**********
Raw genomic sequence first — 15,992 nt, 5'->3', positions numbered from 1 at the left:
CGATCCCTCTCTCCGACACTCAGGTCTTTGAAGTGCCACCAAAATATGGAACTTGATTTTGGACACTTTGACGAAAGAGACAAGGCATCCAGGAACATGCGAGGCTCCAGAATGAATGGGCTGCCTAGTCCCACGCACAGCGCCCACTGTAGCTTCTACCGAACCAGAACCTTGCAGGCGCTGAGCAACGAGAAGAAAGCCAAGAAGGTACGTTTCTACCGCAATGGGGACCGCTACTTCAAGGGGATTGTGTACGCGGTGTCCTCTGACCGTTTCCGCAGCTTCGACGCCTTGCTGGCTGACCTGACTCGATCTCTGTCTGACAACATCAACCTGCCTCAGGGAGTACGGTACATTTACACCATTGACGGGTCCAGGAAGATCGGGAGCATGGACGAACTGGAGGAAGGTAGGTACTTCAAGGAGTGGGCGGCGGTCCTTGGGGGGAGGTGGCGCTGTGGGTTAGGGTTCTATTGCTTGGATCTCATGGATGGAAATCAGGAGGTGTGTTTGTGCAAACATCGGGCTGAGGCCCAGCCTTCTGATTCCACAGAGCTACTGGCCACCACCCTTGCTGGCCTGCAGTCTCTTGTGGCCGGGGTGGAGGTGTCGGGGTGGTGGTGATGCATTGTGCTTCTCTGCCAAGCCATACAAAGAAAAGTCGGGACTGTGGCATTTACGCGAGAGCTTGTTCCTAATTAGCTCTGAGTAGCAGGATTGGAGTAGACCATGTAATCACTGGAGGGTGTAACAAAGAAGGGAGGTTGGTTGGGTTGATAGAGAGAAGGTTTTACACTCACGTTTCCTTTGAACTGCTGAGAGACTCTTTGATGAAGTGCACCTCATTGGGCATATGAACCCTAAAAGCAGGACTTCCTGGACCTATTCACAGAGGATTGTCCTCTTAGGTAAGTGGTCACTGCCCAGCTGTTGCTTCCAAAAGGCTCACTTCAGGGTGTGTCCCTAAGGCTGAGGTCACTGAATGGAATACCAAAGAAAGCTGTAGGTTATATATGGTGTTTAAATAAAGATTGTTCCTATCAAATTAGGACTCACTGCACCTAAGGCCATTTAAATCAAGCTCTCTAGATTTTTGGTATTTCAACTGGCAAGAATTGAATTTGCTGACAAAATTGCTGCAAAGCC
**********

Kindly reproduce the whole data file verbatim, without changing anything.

Raw genomic sequence first — 15,992 nt, 5'->3', positions numbered from 1 at the left:
CGATCCCTCTCTCCGACACTCAGGTCTTTGAAGTGCCACCAAAATATGGAACTTGATTTTGGACACTTTGACGAAAGAGACAAGGCATCCAGGAACATGCGAGGCTCCAGAATGAATGGGCTGCCTAGTCCCACGCACAGCGCCCACTGTAGCTTCTACCGAACCAGAACCTTGCAGGCGCTGAGCAACGAGAAGAAAGCCAAGAAGGTACGTTTCTACCGCAATGGGGACCGCTACTTCAAGGGGATTGTGTACGCGGTGTCCTCTGACCGTTTCCGCAGCTTCGACGCCTTGCTGGCTGACCTGACTCGATCTCTGTCTGACAACATCAACCTGCCTCAGGGAGTACGGTACATTTACACCATTGACGGGTCCAGGAAGATCGGGAGCATGGACGAACTGGAGGAAGGTAGGTACTTCAAGGAGTGGGCGGCGGTCCTTGGGGGGAGGTGGCGCTGTGGGTTAGGGTTCTATTGCTTGGATCTCATGGATGGAAATCAGGAGGTGTGTTTGTGCAAACATCGGGCTGAGGCCCAGCCTTCTGATTCCACAGAGCTACTGGCCACCACCCTTGCTGGCCTGCAGTCTCTTGTGGCCGGGGTGGAGGTGTCGGGGTGGTGGTGATGCATTGTGCTTCTCTGCCAAGCCATACAAAGAAAAGTCGGGACTGTGGCATTTACGCGAGAGCTTGTTCCTAATTAGCTCTGAGTAGCAGGATTGGAGTAGACCATGTAATCACTGGAGGGTGTAACAAAGAAGGGAGGTTGGTTGGGTTGATAGAGAGAAGGTTTTACACTCACGTTTCCTTTGAACTGCTGAGAGACTCTTTGATGAAGTGCACCTCATTGGGCATATGAACCCTAAAAGCAGGACTTCCTGGACCTATTCACAGAGGATTGTCCTCTTAGGTAAGTGGTCACTGCCCAGCTGTTGCTTCCAAAAGGCTCACTTCAGGGTGTGTCCCTAAGGCTGAGGTCACTGAATGGAATACCAAAGAAAGCTGTAGGTTATATATGGTGTTTAAATAAAGATTGTTCCTATCAAATTAGGACTCACTGCACCTAAGGCCATTTAAATCAAGCTCTCTAGATTTTTGGTATTTCAACTGGCAAGAATTGAATTTGCTGACAAAATTGCTGCAAAGCC